https://www.npr.org/2018/10/20/659122551/a-climate-scientist-on-slaying-the-climate-dragon

Extract: "Kate Marvel, a climate scientist at Columbia University and NASA, talks to NPR's Scott Simon about her fairy tale on climate change and reads passages from the story."
“It is not the strongest or the most intelligent who will survive but those who can best manage change.”
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NeilT

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Re: UN Climate Agreement - Paris 2015 and beyond
« Reply #1622 on: October 22, 2018, 01:39:31 AM »
However, it has been pointed out for decades that the most practical first step on this path would be to increase energy efficiency; however, the linked article makes it clear that such a global policy has not yet been implemented and indeed that in 2017 the world's progress w.r.t. energy efficiency has slowed almost to a halt.

That is because energy "efficiency" is not and never was going to get us over the goal line.

If we produce plentiful carbon neutral energy, then what the hell does it matter what we do with it?  The only reason we keep on going into energy efficiency is because governments don't want to invest at the levels required to transition totally to carbon neutral energy.

People see "energy efficiency" as taking away their choice and walking all over their civil liberties.  Hence they vote for governments who give them more "choice".  Choice to go to hell in their own way, certainly, but it is how the political system works.

The actual way forward is to transition to carbon neutral electricity as fast as possible and then expand that generating capacity as fast as possible to meet the transition from other fossil fuel issues such as oil (gasoline and others) and heating (natural gas mainly).

People may be wilfully ignorant on climate change but they are not totally stupid.  They can see when governments are taking governmental problems and putting them on the people instead of providing solutions which allow the people to choose carbon neutral, before pricing carbon based technologies beyond the capability of most to afford it.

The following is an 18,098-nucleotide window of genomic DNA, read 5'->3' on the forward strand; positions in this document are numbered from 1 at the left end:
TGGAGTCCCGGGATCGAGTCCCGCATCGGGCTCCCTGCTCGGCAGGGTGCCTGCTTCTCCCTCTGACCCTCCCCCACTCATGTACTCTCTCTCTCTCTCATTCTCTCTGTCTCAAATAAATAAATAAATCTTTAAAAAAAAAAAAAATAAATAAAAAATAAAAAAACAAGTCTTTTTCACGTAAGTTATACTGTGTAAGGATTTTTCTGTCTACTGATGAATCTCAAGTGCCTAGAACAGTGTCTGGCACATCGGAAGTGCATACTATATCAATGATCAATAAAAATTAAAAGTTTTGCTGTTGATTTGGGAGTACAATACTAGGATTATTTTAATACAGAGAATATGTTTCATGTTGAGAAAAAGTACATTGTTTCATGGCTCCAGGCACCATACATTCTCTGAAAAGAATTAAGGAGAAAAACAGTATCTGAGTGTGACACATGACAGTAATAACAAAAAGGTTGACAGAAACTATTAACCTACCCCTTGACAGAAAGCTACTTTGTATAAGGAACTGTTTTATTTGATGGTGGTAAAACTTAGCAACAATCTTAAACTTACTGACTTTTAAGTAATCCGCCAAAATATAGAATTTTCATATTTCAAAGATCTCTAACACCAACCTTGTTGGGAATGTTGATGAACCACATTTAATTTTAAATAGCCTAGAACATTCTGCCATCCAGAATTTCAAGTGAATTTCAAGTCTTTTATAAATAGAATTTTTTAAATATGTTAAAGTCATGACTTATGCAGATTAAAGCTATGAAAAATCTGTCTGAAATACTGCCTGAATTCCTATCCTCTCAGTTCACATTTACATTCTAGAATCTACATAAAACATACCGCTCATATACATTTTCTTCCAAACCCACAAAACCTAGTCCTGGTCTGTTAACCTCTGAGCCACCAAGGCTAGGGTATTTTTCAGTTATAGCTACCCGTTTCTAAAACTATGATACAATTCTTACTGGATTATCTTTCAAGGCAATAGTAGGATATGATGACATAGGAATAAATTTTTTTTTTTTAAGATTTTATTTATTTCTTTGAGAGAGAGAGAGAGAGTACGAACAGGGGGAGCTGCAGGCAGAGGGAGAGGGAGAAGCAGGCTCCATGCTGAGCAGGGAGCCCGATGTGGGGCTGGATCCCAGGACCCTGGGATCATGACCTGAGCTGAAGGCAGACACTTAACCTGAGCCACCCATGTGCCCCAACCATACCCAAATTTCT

The approach is fundamentally different.  One works.  The other is doomed to failure.
Being right too soon is socially unacceptable.

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sidd

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Re: UN Climate Agreement - Paris 2015 and beyond
« Reply #1623 on: October 22, 2018, 02:14:28 AM »
Re: That is because energy "efficiency" is not and never was going to get us over the goal line.

It's a wedge, a silver BB. I for one am glad that every water heater and furnace and AC i replace is with one that's a lot more efficient than the one it replaces. That was a government mandate, and i like it, it saves me money. I don't wanna buy a less efficient one.

That's the way it's goin with cars too.

sidd


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Re: UN Climate Agreement - Paris 2015 and beyond
« Reply #1624 on: October 22, 2018, 07:08:11 AM »
We better use every approach we can find. While the rest of the planet couldn't care less, my home consumes 1/3 of what it used to on pure electric heating and the electricity I purchase is wind generated, so I'm (somewhat) happy.